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Ya-ta Boy



Joined: 16 Jan 2003
Location: Established in 1994

PostPosted: Tue Feb 25, 2003 1:36 am    Post subject: Re: A short interview. Reply with quote

"[And] they understand very well that even if we implore the U.S. not to leave the country, once the U.S. decides to leave, it will leave."

I wonder why he never seems to get around to saying the the US will leave if SK asks/tells it to remove the troops?
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Arthur Fonzerelli



Joined: 22 Jan 2003
Location: Suwon

PostPosted: Tue Feb 25, 2003 4:56 am    Post subject: Re: A short interview. Reply with quote

Ya-ta Boy wrote:
"[And] they understand very well that even if we implore the U.S. not to leave the country, once the U.S. decides to leave, it will leave."

I wonder why he never seems to get around to saying the the US will leave if SK asks/tells it to remove the troops?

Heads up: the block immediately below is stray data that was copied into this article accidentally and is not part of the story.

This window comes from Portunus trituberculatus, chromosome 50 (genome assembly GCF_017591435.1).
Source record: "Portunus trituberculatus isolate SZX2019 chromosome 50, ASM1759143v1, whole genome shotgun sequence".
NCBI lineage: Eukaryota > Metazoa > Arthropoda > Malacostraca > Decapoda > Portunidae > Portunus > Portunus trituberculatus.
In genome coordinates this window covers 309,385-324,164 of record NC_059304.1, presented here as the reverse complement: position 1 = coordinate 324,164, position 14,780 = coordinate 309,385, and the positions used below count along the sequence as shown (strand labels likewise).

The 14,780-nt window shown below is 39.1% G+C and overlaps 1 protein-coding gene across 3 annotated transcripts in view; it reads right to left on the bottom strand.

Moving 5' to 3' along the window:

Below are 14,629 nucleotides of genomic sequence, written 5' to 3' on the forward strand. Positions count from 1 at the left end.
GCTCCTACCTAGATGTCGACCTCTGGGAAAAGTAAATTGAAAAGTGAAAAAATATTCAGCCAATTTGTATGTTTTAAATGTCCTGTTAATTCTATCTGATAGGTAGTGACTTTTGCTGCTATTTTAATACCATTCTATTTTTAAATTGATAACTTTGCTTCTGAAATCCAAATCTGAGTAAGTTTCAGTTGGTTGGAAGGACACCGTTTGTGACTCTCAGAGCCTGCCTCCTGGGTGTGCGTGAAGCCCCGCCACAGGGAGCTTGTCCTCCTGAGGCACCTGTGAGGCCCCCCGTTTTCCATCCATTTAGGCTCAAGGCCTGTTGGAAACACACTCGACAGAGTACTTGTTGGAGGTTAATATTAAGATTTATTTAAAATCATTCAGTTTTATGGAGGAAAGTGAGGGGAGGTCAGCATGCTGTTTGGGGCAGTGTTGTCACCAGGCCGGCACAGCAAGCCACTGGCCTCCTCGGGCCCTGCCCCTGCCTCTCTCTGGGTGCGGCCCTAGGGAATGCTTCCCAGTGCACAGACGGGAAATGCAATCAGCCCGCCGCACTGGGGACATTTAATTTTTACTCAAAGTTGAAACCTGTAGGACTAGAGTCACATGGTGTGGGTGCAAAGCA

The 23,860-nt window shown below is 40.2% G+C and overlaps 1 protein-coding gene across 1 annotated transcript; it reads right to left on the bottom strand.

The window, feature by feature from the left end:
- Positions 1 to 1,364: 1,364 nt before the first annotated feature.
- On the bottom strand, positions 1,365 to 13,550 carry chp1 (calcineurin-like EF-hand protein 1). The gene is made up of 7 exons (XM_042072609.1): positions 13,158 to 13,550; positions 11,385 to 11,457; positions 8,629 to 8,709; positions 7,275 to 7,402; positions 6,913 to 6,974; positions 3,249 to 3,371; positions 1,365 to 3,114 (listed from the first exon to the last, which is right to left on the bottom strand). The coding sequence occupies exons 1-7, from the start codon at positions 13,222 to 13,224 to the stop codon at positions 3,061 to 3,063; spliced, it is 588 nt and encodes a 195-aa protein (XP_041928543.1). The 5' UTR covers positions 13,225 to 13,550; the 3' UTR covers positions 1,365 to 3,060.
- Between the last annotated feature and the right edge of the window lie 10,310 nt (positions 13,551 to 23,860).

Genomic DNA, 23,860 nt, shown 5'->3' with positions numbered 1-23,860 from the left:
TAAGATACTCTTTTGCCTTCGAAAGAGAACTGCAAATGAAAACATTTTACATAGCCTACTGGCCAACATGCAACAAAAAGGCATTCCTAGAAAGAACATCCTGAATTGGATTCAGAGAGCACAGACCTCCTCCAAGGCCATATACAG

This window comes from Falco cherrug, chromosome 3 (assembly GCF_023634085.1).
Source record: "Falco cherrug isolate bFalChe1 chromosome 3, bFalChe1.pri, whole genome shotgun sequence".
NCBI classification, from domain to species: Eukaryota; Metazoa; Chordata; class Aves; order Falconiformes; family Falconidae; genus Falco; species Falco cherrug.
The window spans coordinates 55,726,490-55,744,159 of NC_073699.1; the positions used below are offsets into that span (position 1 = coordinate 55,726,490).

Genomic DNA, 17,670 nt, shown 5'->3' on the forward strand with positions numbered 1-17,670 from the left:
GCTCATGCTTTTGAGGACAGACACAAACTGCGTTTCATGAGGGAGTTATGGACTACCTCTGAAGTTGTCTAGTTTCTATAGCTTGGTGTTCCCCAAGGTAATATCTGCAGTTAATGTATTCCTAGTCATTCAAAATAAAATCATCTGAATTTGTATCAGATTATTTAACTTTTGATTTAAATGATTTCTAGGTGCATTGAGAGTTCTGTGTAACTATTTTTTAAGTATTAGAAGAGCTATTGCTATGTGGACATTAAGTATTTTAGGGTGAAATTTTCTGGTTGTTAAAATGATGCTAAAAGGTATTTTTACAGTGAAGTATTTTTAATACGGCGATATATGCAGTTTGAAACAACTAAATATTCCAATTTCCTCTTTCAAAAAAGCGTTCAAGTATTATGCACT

I'm very confused on this point. Which one is it? Is USFK staying because the ROK wants them here or is USFK here because it wants to be here??

Can someone please clarify?
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dogbert



Joined: 29 Jan 2003
Location: Killbox 90210

PostPosted: Tue Feb 25, 2003 5:30 am    Post subject: Re: A short interview. Reply with quote

Ya-ta Boy wrote:
"[And] they understand very well that even if we implore the U.S. not to leave the country, once the U.S. decides to leave, it will leave."

I wonder why he never seems to get around to saying the the US will leave if SK asks/tells it to remove the troops?


Simple. Shift the blame.